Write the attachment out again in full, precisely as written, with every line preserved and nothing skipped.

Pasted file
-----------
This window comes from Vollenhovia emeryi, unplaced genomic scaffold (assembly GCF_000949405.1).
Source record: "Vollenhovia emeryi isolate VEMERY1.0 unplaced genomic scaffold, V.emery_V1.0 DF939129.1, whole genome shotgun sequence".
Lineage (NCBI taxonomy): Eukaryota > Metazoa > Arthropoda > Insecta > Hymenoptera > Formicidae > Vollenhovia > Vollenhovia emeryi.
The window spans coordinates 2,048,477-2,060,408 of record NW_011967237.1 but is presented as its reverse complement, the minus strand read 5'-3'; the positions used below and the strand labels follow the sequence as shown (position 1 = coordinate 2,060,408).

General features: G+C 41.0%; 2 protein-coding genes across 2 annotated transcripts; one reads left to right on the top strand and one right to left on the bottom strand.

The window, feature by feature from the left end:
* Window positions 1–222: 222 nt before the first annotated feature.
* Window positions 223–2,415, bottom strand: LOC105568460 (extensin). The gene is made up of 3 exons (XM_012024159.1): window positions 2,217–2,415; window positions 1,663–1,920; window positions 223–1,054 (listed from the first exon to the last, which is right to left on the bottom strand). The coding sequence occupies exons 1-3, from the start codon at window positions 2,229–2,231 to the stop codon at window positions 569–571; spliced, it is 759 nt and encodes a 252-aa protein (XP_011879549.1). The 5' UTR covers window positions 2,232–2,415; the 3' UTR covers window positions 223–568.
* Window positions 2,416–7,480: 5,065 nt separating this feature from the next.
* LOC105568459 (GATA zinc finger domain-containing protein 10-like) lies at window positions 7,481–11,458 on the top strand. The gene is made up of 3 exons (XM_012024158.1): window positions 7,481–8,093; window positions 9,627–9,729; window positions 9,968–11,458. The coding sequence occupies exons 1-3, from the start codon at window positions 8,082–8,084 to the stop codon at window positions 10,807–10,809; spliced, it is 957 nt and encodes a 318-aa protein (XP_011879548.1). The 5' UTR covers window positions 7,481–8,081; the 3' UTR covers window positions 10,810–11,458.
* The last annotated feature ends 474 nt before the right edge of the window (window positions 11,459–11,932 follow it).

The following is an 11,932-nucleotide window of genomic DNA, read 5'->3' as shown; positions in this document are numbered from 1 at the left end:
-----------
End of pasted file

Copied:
This window comes from Vollenhovia emeryi, unplaced genomic scaffold (assembly GCF_000949405.1).
Source record: "Vollenhovia emeryi isolate VEMERY1.0 unplaced genomic scaffold, V.emery_V1.0 DF939129.1, whole genome shotgun sequence".
Lineage (NCBI taxonomy): Eukaryota > Metazoa > Arthropoda > Insecta > Hymenoptera > Formicidae > Vollenhovia > Vollenhovia emeryi.
The window spans coordinates 2,048,477-2,060,408 of record NW_011967237.1 but is presented as its reverse complement, the minus strand read 5'-3'; the positions used below and the strand labels follow the sequence as shown (position 1 = coordinate 2,060,408).

General features: G+C 41.0%; 2 protein-coding genes across 2 annotated transcripts; one reads left to right on the top strand and one right to left on the bottom strand.

The window, feature by feature from the left end:
* Window positions 1–222: 222 nt before the first annotated feature.
* Window positions 223–2,415, bottom strand: LOC105568460 (extensin). The gene is made up of 3 exons (XM_012024159.1): window positions 2,217–2,415; window positions 1,663–1,920; window positions 223–1,054 (listed from the first exon to the last, which is right to left on the bottom strand). The coding sequence occupies exons 1-3, from the start codon at window positions 2,229–2,231 to the stop codon at window positions 569–571; spliced, it is 759 nt and encodes a 252-aa protein (XP_011879549.1). The 5' UTR covers window positions 2,232–2,415; the 3' UTR covers window positions 223–568.
* Window positions 2,416–7,480: 5,065 nt separating this feature from the next.
* LOC105568459 (GATA zinc finger domain-containing protein 10-like) lies at window positions 7,481–11,458 on the top strand. The gene is made up of 3 exons (XM_012024158.1): window positions 7,481–8,093; window positions 9,627–9,729; window positions 9,968–11,458. The coding sequence occupies exons 1-3, from the start codon at window positions 8,082–8,084 to the stop codon at window positions 10,807–10,809; spliced, it is 957 nt and encodes a 318-aa protein (XP_011879548.1). The 5' UTR covers window positions 7,481–8,081; the 3' UTR covers window positions 10,810–11,458.
* The last annotated feature ends 474 nt before the right edge of the window (window positions 11,459–11,932 follow it).

The following is an 11,932-nucleotide window of genomic DNA, read 5'->3' as shown; positions in this document are numbered from 1 at the left end: